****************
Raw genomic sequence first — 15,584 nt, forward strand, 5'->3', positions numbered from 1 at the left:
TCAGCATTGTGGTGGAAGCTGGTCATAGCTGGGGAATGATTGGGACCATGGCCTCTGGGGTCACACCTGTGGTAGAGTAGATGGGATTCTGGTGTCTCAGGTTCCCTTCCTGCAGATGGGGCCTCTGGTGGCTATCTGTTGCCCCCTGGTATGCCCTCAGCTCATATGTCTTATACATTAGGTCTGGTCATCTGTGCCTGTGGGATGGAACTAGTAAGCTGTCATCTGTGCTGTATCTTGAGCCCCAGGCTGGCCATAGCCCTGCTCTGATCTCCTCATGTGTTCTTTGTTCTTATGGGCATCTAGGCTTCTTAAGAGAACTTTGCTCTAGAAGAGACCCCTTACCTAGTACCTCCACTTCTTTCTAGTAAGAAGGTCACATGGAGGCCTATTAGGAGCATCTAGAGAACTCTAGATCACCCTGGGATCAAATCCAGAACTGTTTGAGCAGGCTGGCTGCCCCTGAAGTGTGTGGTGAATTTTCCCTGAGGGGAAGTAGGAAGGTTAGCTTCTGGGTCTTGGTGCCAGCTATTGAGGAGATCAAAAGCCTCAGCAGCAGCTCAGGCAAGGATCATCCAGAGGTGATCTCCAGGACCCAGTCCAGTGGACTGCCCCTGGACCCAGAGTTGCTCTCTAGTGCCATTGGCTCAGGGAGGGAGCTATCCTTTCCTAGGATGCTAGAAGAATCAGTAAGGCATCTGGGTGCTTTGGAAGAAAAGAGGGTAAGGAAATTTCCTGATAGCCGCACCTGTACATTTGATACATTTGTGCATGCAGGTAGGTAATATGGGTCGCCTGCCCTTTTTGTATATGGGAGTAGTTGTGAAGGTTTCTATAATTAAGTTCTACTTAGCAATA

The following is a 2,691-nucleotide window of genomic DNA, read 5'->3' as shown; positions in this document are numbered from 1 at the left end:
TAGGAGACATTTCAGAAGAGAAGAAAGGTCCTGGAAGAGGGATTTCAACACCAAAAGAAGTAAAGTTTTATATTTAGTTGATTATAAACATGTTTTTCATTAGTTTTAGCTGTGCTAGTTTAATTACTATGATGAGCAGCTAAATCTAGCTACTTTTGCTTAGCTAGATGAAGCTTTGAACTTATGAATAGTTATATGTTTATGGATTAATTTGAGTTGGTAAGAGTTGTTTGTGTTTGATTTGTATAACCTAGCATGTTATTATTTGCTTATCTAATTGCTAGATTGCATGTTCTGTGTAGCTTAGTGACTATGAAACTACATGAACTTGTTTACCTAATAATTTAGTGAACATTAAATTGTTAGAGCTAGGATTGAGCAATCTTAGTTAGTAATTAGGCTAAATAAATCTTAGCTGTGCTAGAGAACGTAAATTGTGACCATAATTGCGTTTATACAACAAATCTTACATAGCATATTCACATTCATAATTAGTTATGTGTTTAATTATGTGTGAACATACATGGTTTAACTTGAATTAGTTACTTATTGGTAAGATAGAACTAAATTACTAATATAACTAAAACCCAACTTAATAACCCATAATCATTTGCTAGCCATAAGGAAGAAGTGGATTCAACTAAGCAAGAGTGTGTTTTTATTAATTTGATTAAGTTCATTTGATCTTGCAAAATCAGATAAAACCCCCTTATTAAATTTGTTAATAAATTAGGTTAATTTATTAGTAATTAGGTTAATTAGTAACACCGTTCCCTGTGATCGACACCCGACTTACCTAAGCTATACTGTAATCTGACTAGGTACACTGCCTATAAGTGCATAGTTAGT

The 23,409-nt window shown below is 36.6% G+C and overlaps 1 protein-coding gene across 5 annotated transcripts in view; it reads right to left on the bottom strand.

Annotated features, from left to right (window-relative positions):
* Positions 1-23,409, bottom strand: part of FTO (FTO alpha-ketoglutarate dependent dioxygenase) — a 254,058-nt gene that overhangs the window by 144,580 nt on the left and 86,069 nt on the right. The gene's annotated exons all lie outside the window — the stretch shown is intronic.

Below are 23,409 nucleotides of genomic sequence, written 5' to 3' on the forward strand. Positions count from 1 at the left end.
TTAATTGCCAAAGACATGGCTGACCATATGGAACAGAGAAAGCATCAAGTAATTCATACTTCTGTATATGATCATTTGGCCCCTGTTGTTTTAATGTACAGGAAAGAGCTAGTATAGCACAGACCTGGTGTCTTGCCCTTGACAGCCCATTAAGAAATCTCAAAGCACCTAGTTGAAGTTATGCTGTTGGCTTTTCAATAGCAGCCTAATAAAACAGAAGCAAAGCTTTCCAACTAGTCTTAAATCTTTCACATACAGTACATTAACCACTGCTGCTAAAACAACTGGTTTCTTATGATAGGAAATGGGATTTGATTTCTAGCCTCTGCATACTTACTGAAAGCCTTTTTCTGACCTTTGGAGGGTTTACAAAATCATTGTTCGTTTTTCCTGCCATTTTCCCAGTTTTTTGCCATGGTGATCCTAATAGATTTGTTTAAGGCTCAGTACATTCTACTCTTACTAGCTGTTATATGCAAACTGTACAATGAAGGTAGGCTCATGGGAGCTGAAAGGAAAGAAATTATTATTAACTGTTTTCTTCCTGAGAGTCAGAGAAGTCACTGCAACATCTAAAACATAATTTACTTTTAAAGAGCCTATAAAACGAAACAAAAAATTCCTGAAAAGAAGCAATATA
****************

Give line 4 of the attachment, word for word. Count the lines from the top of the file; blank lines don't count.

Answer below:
TAGGAGACATTTCAGAAGAGAAGAAAGGTCCTGGAAGAGGGATTTCAACACCAAAAGAAGTAAAGTTTTATATTTAGTTGATTATAAACATGTTTTTCATTAGTTTTAGCTGTGCTAGTTTAATTACTATGATGAGCAGCTAAATCTAGCTACTTTTGCTTAGCTAGATGAAGCTTTGAACTTATGAATAGTTATATGTTTATGGATTAATTTGAGTTGGTAAGAGTTGTTTGTGTTTGATTTGTATAACCTAGCATGTTATTATTTGCTTATCTAATTGCTAGATTGCATGTTCTGTGTAGCTTAGTGACTATGAAACTACATGAACTTGTTTACCTAATAATTTAGTGAACATTAAATTGTTAGAGCTAGGATTGAGCAATCTTAGTTAGTAATTAGGCTAAATAAATCTTAGCTGTGCTAGAGAACGTAAATTGTGACCATAATTGCGTTTATACAACAAATCTTACATAGCATATTCACATTCATAATTAGTTATGTGTTTAATTATGTGTGAACATACATGGTTTAACTTGAATTAGTTACTTATTGGTAAGATAGAACTAAATTACTAATATAACTAAAACCCAACTTAATAACCCATAATCATTTGCTAGCCATAAGGAAGAAGTGGATTCAACTAAGCAAGAGTGTGTTTTTATTAATTTGATTAAGTTCATTTGATCTTGCAAAATCAGATAAAACCCCCTTATTAAATTTGTTAATAAATTAGGTTAATTTATTAGTAATTAGGTTAATTAGTAACACCGTTCCCTGTGATCGACACCCGACTTACCTAAGCTATACTGTAATCTGACTAGGTACACTGCCTATAAGTGCATAGTTAGT